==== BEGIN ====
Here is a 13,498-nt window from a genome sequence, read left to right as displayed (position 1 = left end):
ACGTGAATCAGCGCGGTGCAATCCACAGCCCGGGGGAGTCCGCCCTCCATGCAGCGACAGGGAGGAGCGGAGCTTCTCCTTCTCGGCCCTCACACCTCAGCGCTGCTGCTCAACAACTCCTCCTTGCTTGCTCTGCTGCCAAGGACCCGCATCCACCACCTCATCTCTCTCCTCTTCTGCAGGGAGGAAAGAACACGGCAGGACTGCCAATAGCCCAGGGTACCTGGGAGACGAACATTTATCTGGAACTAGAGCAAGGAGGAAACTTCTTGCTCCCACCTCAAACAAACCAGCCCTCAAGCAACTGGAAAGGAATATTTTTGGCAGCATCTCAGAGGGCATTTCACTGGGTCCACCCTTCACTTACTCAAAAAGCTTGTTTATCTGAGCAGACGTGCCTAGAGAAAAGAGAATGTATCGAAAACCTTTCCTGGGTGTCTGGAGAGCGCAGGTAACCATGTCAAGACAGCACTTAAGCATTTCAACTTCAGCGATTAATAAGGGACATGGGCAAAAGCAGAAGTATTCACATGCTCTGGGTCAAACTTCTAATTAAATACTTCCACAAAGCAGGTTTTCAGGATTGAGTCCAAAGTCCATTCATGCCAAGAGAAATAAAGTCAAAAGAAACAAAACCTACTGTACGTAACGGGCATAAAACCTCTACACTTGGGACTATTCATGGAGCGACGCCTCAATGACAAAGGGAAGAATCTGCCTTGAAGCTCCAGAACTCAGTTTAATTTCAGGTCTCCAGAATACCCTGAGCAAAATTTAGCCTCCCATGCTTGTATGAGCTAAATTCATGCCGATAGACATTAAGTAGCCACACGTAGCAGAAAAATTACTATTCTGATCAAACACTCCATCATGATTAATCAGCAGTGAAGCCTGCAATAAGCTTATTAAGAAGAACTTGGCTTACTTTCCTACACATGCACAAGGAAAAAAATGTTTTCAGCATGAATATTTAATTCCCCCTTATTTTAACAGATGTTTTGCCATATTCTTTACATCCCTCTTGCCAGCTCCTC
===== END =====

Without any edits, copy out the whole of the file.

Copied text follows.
Here is a 13,498-nt window from a genome sequence, read left to right as displayed (position 1 = left end):
ACGTGAATCAGCGCGGTGCAATCCACAGCCCGGGGGAGTCCGCCCTCCATGCAGCGACAGGGAGGAGCGGAGCTTCTCCTTCTCGGCCCTCACACCTCAGCGCTGCTGCTCAACAACTCCTCCTTGCTTGCTCTGCTGCCAAGGACCCGCATCCACCACCTCATCTCTCTCCTCTTCTGCAGGGAGGAAAGAACACGGCAGGACTGCCAATAGCCCAGGGTACCTGGGAGACGAACATTTATCTGGAACTAGAGCAAGGAGGAAACTTCTTGCTCCCACCTCAAACAAACCAGCCCTCAAGCAACTGGAAAGGAATATTTTTGGCAGCATCTCAGAGGGCATTTCACTGGGTCCACCCTTCACTTACTCAAAAAGCTTGTTTATCTGAGCAGACGTGCCTAGAGAAAAGAGAATGTATCGAAAACCTTTCCTGGGTGTCTGGAGAGCGCAGGTAACCATGTCAAGACAGCACTTAAGCATTTCAACTTCAGCGATTAATAAGGGACATGGGCAAAAGCAGAAGTATTCACATGCTCTGGGTCAAACTTCTAATTAAATACTTCCACAAAGCAGGTTTTCAGGATTGAGTCCAAAGTCCATTCATGCCAAGAGAAATAAAGTCAAAAGAAACAAAACCTACTGTACGTAACGGGCATAAAACCTCTACACTTGGGACTATTCATGGAGCGACGCCTCAATGACAAAGGGAAGAATCTGCCTTGAAGCTCCAGAACTCAGTTTAATTTCAGGTCTCCAGAATACCCTGAGCAAAATTTAGCCTCCCATGCTTGTATGAGCTAAATTCATGCCGATAGACATTAAGTAGCCACACGTAGCAGAAAAATTACTATTCTGATCAAACACTCCATCATGATTAATCAGCAGTGAAGCCTGCAATAAGCTTATTAAGAAGAACTTGGCTTACTTTCCTACACATGCACAAGGAAAAAAATGTTTTCAGCATGAATATTTAATTCCCCCTTATTTTAACAGATGTTTTGCCATATTCTTTACATCCCTCTTGCCAGCTCCTC